Plant Lavender. Save the Bees!

Albert Einstein said, “If the bee disappeared off the face of the Earth, man would only have four years left to live.” I don’t know what he claimed is true or not. I’m not sure there’s a way to know before it’s too late, but I for one, don’t want to test his theory.

Ever since we had honeybees in our side yard/dog run I’ve been more aware of their plight and how bees are connected with our survival on this planet. Bees pollinate most of the crops that feed the majority of the world’s population. No bees. No food. Pretty simple.

With their habitats shrinking and pesticides doing damage, I’m working on creating a more bee friendly space in my yard. Don’t have a huge plot of land for a bee garden? No worries. Even space as small as a window garden will help make for a bee friendlier world.

Here’s what I’ve learned in my research:

  • Choose single flower plants such as daisies or marigolds. These plants produce more nectar than plants with double headed flowers. It’s also harder for bees to access these flowers to get the pollen.
  • Avoid hybridized plants as they produce little pollen.
  • Provide a constant food source for bees by planting at least three different kinds flowers for each season.
  • Help bees create nesting spaces. This requires different action depending on the bees you have. For example, burrowing bees need a sunny spot uncultivated in a garden. Other bees need branches, bamboo sections, or hollow reeds for nesting.
  • Avoid using pesticides and herbicides. Ladybugs, spiders and praying mantises are nature’s pest control. When I had aphids I discovered many nurseries sell bags of ladybugs to add to a garden.

Provide a watering hole for bees. Fill a shallow container with water and add twigs or pebbles for bee landing places. If you do this, make sure to continually refill the water so the bees know they can return to this spot every day.

  • Create a “bee hotel.” The website Discover Wildlife says tying together bamboo canes or drilling 5–10mm holes a block of wood and hanging it I’m a sunny, south facing spot will do the trick. I’ve found examples/how to’s on Pinterest. Click here to check out my Bee Friendly Garden board.
  • Add Fruit trees to your landscaping.
  • Plant bee friendly plants in large mass plantings if possible. This lets bees arrive and “tank up” before moving on. Mass planting are also easier for bees to find.

Now that we know what to do and not do, let’s talk plants. Here are some plants I found listed as bee friendly. Remember to have different type, so hopefully you’ll have something flowering all the time.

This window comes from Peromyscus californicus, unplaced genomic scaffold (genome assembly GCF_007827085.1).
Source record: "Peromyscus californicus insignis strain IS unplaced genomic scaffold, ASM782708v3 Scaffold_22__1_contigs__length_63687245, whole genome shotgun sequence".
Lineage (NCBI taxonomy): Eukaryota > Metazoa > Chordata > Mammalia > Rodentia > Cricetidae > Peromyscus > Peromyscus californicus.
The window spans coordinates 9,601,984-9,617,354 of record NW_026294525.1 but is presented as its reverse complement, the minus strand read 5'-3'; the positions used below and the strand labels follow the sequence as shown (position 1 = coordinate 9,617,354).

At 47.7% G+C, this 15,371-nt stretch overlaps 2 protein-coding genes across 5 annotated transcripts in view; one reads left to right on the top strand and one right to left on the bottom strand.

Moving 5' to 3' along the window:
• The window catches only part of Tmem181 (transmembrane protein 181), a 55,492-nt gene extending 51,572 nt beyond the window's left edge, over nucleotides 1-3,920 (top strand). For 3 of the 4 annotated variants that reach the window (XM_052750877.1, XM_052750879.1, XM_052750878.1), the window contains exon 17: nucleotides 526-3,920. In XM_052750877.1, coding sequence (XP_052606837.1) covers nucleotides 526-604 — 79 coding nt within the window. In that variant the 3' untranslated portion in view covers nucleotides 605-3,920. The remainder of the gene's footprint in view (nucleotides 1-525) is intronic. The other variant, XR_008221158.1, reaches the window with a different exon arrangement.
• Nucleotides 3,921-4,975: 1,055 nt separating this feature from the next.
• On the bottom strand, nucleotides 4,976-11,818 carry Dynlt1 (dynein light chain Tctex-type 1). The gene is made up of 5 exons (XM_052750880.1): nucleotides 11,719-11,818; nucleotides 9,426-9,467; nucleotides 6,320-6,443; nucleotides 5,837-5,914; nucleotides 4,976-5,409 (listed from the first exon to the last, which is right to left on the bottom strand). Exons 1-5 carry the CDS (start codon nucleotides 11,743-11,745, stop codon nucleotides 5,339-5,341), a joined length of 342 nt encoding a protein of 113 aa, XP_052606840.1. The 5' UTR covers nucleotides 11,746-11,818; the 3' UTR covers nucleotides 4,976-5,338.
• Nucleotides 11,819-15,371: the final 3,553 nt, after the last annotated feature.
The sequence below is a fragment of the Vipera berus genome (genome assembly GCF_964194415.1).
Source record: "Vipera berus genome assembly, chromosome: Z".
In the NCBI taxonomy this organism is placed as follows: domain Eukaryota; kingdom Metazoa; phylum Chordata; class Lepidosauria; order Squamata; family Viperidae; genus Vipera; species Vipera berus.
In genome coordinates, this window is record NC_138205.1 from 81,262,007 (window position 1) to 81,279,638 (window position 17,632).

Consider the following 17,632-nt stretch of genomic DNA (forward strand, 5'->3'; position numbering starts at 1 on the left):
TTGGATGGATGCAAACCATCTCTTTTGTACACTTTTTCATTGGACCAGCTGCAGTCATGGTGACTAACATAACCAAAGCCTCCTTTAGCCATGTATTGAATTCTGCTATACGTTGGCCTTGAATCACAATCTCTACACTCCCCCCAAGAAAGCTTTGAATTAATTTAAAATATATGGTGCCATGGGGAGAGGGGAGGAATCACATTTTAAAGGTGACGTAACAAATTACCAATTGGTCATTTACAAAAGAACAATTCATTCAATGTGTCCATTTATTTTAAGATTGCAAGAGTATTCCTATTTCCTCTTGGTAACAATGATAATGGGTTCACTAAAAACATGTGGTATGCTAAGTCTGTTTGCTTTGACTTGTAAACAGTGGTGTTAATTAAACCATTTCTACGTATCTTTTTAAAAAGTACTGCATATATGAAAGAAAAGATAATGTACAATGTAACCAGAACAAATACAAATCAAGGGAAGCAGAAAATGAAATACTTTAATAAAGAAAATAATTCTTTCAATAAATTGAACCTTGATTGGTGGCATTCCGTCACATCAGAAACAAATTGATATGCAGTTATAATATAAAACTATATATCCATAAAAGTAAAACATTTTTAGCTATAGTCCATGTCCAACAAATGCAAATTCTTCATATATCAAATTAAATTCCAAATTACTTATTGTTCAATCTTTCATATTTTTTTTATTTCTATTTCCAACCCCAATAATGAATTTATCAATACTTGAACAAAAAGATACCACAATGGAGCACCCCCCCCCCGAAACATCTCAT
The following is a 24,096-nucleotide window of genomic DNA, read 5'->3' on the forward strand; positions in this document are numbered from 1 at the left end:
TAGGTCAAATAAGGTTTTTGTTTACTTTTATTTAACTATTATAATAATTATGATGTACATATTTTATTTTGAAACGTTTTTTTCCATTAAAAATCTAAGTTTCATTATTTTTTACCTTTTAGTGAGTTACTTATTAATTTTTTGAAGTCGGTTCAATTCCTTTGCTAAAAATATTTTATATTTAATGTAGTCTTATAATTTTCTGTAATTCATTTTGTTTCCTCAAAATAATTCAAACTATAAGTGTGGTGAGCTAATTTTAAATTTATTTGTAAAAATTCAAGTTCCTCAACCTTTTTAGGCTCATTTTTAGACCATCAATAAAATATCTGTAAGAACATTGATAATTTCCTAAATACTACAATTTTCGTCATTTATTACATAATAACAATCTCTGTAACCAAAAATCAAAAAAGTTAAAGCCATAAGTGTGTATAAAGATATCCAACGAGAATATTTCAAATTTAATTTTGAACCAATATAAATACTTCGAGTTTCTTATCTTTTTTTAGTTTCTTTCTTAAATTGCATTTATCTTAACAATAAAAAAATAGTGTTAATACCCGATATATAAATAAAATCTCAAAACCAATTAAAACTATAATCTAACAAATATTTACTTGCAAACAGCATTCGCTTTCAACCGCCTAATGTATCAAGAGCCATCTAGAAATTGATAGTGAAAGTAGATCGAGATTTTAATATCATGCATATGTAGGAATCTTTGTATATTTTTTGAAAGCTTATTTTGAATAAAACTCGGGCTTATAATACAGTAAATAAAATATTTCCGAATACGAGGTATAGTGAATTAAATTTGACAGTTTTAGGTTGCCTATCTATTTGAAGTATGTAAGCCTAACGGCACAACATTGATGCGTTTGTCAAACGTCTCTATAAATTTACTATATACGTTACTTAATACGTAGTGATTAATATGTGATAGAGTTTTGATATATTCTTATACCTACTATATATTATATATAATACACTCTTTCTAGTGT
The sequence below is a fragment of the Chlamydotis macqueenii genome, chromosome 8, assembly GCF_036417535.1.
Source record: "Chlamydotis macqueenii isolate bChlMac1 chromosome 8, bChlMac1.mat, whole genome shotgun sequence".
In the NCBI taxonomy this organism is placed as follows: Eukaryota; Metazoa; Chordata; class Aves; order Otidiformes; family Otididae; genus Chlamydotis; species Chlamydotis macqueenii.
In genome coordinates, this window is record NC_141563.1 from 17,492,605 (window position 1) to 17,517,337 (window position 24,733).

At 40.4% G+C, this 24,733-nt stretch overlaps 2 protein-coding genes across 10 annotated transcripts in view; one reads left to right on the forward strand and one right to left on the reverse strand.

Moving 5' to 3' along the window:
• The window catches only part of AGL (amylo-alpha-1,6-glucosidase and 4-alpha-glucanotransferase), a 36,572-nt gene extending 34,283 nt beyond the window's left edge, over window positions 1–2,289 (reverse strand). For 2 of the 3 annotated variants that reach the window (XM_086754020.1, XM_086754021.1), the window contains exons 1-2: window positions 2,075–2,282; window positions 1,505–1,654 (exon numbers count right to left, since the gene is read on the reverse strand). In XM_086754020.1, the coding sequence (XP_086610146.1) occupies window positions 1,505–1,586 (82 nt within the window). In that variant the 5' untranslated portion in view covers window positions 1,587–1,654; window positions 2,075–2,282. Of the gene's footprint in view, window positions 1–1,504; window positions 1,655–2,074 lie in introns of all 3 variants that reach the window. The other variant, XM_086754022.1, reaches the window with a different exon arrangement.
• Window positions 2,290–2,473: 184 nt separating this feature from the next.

• Herbs: Mint, rosemary, oregano, sage, thyme, salvia
  • Annuals: Marigolds, aster, poppy, sunflowers, sweet alyssum, zinnia
  • Perennials: Crocus, Geraniums, hollyhock, allium
  • Others: Bergamot, lantana, borage, butterfly busy, black-eyed Susan, yarrow, Roman Chamomile, milkweed, forget-me-not, pansies, sweet peas
  • Lavender and borage flower for a long time, making them super for bees.
  • Blue and yellow flowering plants are extra great for bees. From what I discovered, it has to do with what colors they see best.
  • Choose plants with easy access center. This usually means “old-fashioned” versions rather than hybrids.

I’m a big believer that small changes can make a big difference, especially if we all do our part. So, I’m off to my local nursery to go shopping for a few plants. 

One lucky person who leaves a comment will receive the Lookin’ Sharp wine glass and signed copy of A Cure For the Vet.


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Julie Benson has written five novels for Harlequin American, and her Wishing, Texas series is available from Tule Publishing. Now that her three sons have left the nest in Dallas, when she isn't writing, Julie spends her time working on home improvement projects, rescuing dogs, and visiting Texas wineries with her husband. Visit her at

45 thoughts on “Plant Lavender. Save the Bees!”

  1. We have been concerned about the damage the bee population has suffered over the past years and continues to suffer. Normally I have a pretty full flower garden, but this year a long vacation from May to July kept me from getting one in. Instead I have a wildlife habitat with weeds taller than I am. I will be digging it out and hopefully get some flowers in for the rest of the year. We have tried butterfly bushes several times, but the winds here are strong. Every one we have planted has broken off when it gets to any size.
    Our son’s new wife’s family is into bees. We returned home to find two bee hives in our front yard. We have thought of getting some before but haven’t because of bears in the area. Once we get our vegetable garden weeded, we will move the hives inside that fenced in area. Not sure if that will help without a heavy duty electric fence.